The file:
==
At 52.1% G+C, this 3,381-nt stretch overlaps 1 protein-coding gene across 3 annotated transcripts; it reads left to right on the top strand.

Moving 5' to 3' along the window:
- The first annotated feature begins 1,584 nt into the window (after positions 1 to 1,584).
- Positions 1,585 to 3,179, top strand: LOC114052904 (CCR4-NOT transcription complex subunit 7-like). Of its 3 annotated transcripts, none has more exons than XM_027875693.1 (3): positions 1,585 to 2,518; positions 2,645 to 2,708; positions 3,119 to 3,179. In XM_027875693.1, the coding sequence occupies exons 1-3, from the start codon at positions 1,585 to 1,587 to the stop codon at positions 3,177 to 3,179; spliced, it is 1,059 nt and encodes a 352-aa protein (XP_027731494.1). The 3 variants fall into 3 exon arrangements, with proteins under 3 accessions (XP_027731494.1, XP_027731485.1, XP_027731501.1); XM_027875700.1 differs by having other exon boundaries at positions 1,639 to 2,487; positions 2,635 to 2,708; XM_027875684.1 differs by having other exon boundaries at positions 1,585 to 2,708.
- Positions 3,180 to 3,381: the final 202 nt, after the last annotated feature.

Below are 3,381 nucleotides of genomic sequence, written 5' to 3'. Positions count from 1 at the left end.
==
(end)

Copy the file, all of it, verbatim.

At 52.1% G+C, this 3,381-nt stretch overlaps 1 protein-coding gene across 3 annotated transcripts; it reads left to right on the top strand.

Moving 5' to 3' along the window:
- The first annotated feature begins 1,584 nt into the window (after positions 1 to 1,584).
- Positions 1,585 to 3,179, top strand: LOC114052904 (CCR4-NOT transcription complex subunit 7-like). Of its 3 annotated transcripts, none has more exons than XM_027875693.1 (3): positions 1,585 to 2,518; positions 2,645 to 2,708; positions 3,119 to 3,179. In XM_027875693.1, the coding sequence occupies exons 1-3, from the start codon at positions 1,585 to 1,587 to the stop codon at positions 3,177 to 3,179; spliced, it is 1,059 nt and encodes a 352-aa protein (XP_027731494.1). The 3 variants fall into 3 exon arrangements, with proteins under 3 accessions (XP_027731494.1, XP_027731485.1, XP_027731501.1); XM_027875700.1 differs by having other exon boundaries at positions 1,639 to 2,487; positions 2,635 to 2,708; XM_027875684.1 differs by having other exon boundaries at positions 1,585 to 2,708.
- Positions 3,180 to 3,381: the final 202 nt, after the last annotated feature.

Below are 3,381 nucleotides of genomic sequence, written 5' to 3'. Positions count from 1 at the left end.